The Ultimate Test: Inspection Authorization renewal

I just completed this year's round of IA renewal seminars.

I just completed this year's round of IA renewal seminars. In nine weeks I visited 12 cities nationwide, tested the comfort of 33 jump seats, talked a total of 62 hours on regulations, and anesthetized by actual count 3,898 mechanics with my bureaucratic vocabulary and creative use of regulatory imagery.

But it was a hard nine weeks and I will need time to recover. I turned 59 in March, and found that I just don't bounce back anymore from these trips like I did when I was 58.

In March, as I sat strapped in a jump seat sitting upright like a baby in a high chair, I wondered if there was an easier way to do the IA renewal. I considered making the IA certificate a two-year authorization rather than a one-year. It made sense, good for the IA and good for the FSDO, but that two-year idea was shot down in the Part 66 notice of proposed rulemaking three years ago. Next, I figured that the pain of an IA renewal could be spread out over a year, like a progressive inspection, but getting all the IAs to four meetings a year is 10 times as difficult as getting them to one.

Short of rulemaking, the only other option left to the FSDO inspector and the IA for renewal is the oral test. But can you give an oral test to a large number of IAs? Yes you can. I watched the Rochester FSDO give most of their 188 IAs an oral test. Rochester's IA meeting lasted about five hours, and during the presentations, FSDO inspectors would tap an IA on the shoulder and they would disappear in a side room for about 10 minutes, and then another IA would be selected. The FSDO started this rather unique way of getting the IA renewed using a shorter IA renewal session coupled with an oral test because of the long distances the IAs have to travel to Rochester, usually over snow slick roads.

Flying to Philly, with a connection to MSP, I wondered, could this be done on a nationwide scale? The specific regulation that allows an oral test for IA renewal is section 65.93(a)(5). The rule states that a FAA inspector can give an oral test to determine that the applicant's knowledge of applicable regulations and standards is current. I checked FAA Order 8300.10, FAA Airworthiness Inspector's Handbook, and it provided no guidance on the length or subjects covered for the oral exam. What if I could design an Ultimate Oral Test? What would it look like? Despite being worn to a frazzle, I thought about it and here it is. The first part are the test questions, the second part are the answers. To see how good you think you are, cover up the answers and give it your best shot. If you can pass this, you can past any oral test given by any inspector anywhere.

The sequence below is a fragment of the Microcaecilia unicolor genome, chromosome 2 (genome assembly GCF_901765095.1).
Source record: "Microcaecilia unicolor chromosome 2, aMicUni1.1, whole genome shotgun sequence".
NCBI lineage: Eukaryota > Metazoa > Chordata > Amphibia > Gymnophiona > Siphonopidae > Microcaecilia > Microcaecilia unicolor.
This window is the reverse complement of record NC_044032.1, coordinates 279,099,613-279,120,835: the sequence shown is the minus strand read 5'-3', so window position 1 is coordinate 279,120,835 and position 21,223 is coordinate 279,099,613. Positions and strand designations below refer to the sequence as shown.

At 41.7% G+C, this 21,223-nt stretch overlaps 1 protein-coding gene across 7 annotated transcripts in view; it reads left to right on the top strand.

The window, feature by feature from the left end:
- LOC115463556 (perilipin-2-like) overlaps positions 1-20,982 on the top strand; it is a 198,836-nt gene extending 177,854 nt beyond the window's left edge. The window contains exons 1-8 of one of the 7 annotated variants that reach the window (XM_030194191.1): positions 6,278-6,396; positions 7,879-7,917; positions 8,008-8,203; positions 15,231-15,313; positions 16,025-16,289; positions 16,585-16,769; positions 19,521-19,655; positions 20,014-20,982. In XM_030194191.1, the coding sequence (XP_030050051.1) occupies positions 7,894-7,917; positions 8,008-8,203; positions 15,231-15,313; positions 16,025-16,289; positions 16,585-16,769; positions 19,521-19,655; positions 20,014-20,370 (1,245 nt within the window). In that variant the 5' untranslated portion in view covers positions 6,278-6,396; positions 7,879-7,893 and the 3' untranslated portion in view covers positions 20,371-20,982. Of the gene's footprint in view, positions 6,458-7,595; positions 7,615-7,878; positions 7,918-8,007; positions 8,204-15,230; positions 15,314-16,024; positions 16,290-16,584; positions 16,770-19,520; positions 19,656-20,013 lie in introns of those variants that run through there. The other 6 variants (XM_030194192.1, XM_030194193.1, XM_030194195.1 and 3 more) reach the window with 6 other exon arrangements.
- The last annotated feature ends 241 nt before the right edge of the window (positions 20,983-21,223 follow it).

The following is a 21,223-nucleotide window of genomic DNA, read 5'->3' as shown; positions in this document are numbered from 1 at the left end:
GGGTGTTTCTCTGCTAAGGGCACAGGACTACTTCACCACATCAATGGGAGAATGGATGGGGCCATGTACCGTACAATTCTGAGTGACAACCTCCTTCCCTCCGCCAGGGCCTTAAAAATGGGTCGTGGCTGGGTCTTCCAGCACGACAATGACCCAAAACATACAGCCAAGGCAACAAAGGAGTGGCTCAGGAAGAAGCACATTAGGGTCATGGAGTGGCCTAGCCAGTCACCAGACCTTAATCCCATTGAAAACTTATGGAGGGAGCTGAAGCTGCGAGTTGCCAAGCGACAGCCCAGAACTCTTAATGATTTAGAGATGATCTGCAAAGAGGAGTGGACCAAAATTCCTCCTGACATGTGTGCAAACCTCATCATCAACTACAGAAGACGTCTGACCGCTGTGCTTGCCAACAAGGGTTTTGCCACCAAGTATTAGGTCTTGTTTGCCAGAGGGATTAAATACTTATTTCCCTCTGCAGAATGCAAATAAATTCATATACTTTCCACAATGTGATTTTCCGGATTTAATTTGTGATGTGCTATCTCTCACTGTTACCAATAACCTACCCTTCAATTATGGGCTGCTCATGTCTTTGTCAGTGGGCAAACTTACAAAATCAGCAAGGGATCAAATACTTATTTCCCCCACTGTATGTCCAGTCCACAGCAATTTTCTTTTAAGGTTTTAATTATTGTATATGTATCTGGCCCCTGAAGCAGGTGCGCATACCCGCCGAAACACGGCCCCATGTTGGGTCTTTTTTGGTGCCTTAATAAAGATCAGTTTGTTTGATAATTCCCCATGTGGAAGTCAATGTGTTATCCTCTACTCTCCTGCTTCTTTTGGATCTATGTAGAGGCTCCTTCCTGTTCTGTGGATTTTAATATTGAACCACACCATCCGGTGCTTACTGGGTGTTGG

1.The airworthiness certificate is the most important document in the aircraft. True or False? Why?
2. What regulations are required to be complied with for the airworthiness certificate to remain effective?
3. How long are you held responsible for the airworthiness of a repair performed under Part 43?
4. How long are you held responsible for the airworthiness of an inspection performed under Part 43 and Part 91?
5. What kind of Field Approval requires Instructions for Continued Airworthiness?
6. Define the word "Airworthy."
7. Name four privileges of an Inspection Authorization (IA).
8. Name the three kinds of Airworthiness Directives?
9. A mechanic hands you a Form 337 for a major repair, you examine the work and determine it to be unairworthy, the mechanic will not correct it and says he will go to another IA. What do you do next?
10. A new rule in Part 43 went into effect on April 15, 2002. What requirements or standards does it speak to?


1. False. The most important document is the registration certificate. If you check the airworthiness certificate Block 1, it asks for the N number of the aircraft. Also, in Block 6, Terms and Conditions, the Airworthiness Certificate requires that, in order for the certificate to be effective, the aircraft must be registered in the United States. So the registration is the most important, because no other U.S. airworthiness certificate or radio license can be issued to an aircraft unless it is U.S. registered.

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